The importance of a thriving innovation ecosystem: A look at how Hepatitis C was identified and cured
“Innovation often comes in waves, set in motion by science. Such was the case when a cure was found for hepatitis C virus (HCV). It was followed by others in quick succession, giving us multiple tools to successfully tackle the disease.”

Study identifies racial and ethnic differences and emerging trends for deadly liver cancer
“A new analysis of liver cancer has identified racial and ethnic differences and emerging trends for this highly fatal disease. The study, conducted by researchers with Sylvester Comprehensive Cancer Center at the University of Miami Miller School of Medicine and collaborating organizations, also identified potential targeted interventions to improve control and prevention.”

National infectious disease organizations update guidance on hepatitis C
“The American Association for the Study of Liver Diseases and the Infectious Diseases Society of America recently released updated guidance on testing, treating, and managing hepatitis C. The updated guidance, published online in Clinical Infectious Disease on July 23, 2023, is focused on recommendations for addressing nonadherence; treatment options for children as young as 3 years old; hepatitis C virus (HCV)–positive organ donation; eligibility changes for a simplified treatment approach; and therapy in vulnerable populations, including incarcerated persons.”

HCV Infection, Once a Hurdle to Heart Transplantation, Is Now Manageable
“The advent of the direct-acting antivirals, such as Harvoni (ledipasvir and sofosbuvir) means people can be treated for HCV infection if they receive a heart from an HCV-viremic donor, according to a recent review paper. The supply of hearts available for transplantation has increased, partly because HCV-viremic individuals are now part of the donor pool.”

Speak Up for Yourself: Hep-C Patient Advocacy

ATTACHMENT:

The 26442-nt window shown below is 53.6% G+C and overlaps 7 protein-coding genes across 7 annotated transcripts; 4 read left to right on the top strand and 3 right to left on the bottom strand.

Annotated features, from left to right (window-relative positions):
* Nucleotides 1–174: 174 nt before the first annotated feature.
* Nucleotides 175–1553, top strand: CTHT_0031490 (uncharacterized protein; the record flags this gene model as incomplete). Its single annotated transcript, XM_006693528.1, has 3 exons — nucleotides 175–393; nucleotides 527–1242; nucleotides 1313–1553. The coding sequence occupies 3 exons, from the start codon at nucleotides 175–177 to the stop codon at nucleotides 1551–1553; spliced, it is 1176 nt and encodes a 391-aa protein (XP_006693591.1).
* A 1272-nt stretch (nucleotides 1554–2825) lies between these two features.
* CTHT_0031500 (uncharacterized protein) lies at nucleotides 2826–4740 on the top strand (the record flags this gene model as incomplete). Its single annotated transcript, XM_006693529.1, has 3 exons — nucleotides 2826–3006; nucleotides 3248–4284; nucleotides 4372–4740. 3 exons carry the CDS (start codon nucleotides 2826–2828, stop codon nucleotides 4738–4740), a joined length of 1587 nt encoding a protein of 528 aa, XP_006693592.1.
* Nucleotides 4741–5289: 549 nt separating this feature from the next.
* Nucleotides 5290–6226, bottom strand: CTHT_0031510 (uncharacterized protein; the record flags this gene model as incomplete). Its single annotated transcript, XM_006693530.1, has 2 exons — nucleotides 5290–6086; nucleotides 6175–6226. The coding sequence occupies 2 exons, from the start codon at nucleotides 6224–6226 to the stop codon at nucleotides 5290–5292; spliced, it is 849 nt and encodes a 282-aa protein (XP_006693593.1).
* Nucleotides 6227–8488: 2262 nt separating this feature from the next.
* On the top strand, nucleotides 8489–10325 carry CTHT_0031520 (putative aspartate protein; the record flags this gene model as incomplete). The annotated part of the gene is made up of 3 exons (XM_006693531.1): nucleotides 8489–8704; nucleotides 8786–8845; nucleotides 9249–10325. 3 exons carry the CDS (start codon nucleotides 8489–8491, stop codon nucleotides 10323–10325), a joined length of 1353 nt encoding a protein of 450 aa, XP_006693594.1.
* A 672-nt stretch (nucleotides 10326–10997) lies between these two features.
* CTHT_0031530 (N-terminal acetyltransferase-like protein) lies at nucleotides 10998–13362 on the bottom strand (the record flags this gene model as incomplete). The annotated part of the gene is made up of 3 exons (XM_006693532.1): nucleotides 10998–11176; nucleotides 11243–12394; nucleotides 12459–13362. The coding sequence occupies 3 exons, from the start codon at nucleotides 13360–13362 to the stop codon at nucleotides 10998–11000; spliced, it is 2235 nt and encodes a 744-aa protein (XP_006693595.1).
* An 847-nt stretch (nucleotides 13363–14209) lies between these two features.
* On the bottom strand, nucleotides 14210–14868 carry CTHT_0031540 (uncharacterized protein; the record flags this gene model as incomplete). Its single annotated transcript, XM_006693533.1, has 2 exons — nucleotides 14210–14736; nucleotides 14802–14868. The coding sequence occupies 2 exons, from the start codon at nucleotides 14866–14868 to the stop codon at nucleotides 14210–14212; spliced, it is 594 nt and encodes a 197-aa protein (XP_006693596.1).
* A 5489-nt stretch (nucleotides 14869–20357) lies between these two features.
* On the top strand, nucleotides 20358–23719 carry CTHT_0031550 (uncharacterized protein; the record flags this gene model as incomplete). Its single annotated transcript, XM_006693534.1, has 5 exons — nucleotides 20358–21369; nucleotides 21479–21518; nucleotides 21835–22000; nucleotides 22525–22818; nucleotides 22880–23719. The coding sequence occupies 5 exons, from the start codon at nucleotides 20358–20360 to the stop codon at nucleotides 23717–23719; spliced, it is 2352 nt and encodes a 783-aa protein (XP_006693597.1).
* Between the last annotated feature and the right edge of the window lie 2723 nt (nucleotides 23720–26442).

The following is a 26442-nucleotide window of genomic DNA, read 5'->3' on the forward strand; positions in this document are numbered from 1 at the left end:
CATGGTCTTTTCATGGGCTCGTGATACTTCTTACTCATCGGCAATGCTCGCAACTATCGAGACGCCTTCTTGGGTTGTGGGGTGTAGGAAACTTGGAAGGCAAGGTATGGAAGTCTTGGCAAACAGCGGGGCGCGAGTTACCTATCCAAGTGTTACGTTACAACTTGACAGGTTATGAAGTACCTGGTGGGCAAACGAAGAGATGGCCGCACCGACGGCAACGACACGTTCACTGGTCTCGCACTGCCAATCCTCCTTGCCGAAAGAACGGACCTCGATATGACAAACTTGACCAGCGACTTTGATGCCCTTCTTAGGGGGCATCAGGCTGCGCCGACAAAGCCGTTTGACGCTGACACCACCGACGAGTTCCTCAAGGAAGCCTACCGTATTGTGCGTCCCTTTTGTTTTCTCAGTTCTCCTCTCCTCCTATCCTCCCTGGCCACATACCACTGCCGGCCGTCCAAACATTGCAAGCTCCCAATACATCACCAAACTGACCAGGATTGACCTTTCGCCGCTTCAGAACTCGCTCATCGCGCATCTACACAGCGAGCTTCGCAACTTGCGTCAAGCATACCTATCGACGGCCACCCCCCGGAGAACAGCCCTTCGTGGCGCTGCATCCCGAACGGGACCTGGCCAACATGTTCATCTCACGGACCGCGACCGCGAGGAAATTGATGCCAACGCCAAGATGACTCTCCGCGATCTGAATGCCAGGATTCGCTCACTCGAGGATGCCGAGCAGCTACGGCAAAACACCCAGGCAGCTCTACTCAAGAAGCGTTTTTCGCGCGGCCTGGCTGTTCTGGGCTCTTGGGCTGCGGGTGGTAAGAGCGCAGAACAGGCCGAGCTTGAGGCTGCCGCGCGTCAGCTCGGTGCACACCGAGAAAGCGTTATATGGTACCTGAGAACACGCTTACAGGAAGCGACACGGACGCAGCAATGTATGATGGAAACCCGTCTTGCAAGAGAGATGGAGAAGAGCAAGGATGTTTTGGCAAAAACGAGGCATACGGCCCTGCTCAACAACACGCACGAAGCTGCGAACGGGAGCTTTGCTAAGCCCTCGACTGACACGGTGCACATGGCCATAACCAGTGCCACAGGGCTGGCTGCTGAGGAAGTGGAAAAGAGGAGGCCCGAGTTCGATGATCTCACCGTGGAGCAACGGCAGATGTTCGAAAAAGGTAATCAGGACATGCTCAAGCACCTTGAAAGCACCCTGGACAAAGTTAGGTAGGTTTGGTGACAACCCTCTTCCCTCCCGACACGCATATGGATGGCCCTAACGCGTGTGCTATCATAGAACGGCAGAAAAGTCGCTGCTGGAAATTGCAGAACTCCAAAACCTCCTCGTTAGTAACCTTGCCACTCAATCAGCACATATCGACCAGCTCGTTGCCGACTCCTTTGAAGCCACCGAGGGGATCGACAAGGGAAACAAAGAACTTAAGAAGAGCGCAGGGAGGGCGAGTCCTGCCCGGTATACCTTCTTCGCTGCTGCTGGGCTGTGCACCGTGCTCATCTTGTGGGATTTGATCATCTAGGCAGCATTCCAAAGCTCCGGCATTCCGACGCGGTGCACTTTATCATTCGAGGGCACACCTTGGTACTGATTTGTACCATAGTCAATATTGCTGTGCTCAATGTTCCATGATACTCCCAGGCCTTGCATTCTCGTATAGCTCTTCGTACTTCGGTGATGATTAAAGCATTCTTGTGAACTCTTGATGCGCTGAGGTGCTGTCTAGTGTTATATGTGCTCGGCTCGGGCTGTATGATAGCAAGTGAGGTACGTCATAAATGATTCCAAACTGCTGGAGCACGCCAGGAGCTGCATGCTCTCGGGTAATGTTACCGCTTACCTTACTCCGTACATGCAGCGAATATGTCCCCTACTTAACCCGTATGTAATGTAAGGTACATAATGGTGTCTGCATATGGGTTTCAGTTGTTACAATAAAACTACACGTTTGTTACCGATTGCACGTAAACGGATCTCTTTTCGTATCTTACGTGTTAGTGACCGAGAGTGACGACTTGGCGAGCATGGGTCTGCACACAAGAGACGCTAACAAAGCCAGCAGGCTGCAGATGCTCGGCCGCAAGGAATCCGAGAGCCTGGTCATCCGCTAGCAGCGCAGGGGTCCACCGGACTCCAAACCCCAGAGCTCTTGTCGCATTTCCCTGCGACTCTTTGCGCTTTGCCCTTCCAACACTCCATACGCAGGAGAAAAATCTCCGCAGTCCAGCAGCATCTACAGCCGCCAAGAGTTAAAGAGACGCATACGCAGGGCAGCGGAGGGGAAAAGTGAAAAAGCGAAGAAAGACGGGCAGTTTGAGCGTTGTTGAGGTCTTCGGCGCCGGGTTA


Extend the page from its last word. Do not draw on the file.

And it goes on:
“Hepatitis C (Hep C) is a disease caused by the Hepatitis C (HCV) virus. It inflames the liver and can cause major complications. It affects millions of people worldwide, and if left untreated, it can lead to liver cirrhosis and liver cancer. The good news is that with advancements in medical research, effective treatments are available that can cure Hep C. As with any diagnosis, it’s important that you are proactive and ready to stand up for yourself when managing Hep C. Reflect on the following suggestions when it comes to advocating for yourself as a Hep C patient.”

Gilead Sciences opens a new chapter, publishes the world’s ‘hardest book to read’ to reveal patients stuck in the margins
“Depicting the plight of patients with chronic and potentially fatal diseases is always a challenge for pharma companies, but Gilead Sciences has quite literally found a novel way forward. Teaming up with British historian, presenter and writer Professor David Olusoga, OBE, Gilead is launching “From the Margins,” (PDF) in what is intended to be one of the most difficult books to read. That’s because the book has every word printed entirely in the margins of the pages in what Gilead and Prof. Olusoga see as a direct inversion of a normal book.”

Hep C is treatable, but still claiming lives. Can Biden’s 5-year plan eliminate it?